President Yoweri Kaguta Museveni has told leaders to avoid politics of sectarianism and instead promote politics of development based on human needs.
While addressing NRM leaders in Arua District on his campaign trail, the NRM Presidential Candidate castigated leaders who would emphasize politics of identity based on tribe or ethnicity, religion and gender saying that it’s the very reason as to why Africa is still backward while other people are going to the Moon.
“The biggest problem of Africa is the identity politics, leaders should preach unity and development other than dwelling on someone’s religion or tribe. The past governments collapsed because of this mentality of sectarian politics,” Museveni said while drawing on words and phrases from the local Lugbar dialect to the excitement of his audience.
Often picking on the Lugbar word “opendu” which denotes sectarianism, Museveni elaborated that sectarianism had hindered Uganda from building stable politics and a stable Army to ensure peace and development.
“The NRM has since broken the walls of sectarian politics. We have built a strong Army which bears a national character. We also started sending a message of peace to our investors including the departed Asians encouraging them to return and develop Uganda. They soon realized that we are a government which respects private property,” Museveni said as he focused his message to the party leaders on ideology.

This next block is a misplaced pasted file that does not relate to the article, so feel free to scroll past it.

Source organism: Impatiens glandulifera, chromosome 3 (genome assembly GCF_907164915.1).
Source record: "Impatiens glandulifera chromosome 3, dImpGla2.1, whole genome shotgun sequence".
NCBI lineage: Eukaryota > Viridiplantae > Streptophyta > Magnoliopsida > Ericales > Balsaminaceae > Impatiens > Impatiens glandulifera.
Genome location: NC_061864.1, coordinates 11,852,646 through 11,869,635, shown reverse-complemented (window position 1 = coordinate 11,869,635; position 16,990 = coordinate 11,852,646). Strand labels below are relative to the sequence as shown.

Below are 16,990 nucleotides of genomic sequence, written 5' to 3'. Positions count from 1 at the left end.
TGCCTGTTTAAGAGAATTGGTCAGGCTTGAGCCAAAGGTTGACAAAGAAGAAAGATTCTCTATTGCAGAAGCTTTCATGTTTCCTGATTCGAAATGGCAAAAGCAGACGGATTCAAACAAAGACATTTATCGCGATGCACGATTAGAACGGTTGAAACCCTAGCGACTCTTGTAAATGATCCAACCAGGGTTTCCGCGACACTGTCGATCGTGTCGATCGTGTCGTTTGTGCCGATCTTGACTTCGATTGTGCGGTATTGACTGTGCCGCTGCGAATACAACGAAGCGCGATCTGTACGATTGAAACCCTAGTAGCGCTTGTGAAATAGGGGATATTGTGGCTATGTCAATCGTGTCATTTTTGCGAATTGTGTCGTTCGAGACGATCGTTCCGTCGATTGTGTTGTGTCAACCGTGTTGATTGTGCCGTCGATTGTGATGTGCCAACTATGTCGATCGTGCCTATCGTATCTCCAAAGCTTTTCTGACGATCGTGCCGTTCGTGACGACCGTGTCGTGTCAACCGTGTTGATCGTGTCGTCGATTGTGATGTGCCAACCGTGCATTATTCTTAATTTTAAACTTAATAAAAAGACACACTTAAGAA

He added: “We invited back the Asians to reposes their property and re-start businesses and today you can see what these investors have done. Uganda today has over 5,000 factories creating over 700,000 jobs to the locals and solving the problem of shortage of essential commodities including sugar, soap, beer.”
Besides the factories which are employing more Ugandans than the public sector (480,000), Museveni said that investments in the service sector has created 1,300,000 jobs, ICT 300,000 jobs. “We need more factories to employ more of young people, and most importantly, the nature of industrial development shall influence our education and skills development. “Employers will need people who are more skilled to work in factories, hotels, among others.”
According to Museveni, private sector development has enhanced Uganda’s tax revenue from Shs 5billion in 1986 to Shs 21trillion today. He also explained that his government has prioritized expenditure on roads and energy. The roads budget now stands at Shs 6trillion and that of energy is at Shs 3trillion.
Museveni also said that the government is going to put more money on “emyooga”.
Currently, each constituency is receiving Shs 560million for myooga.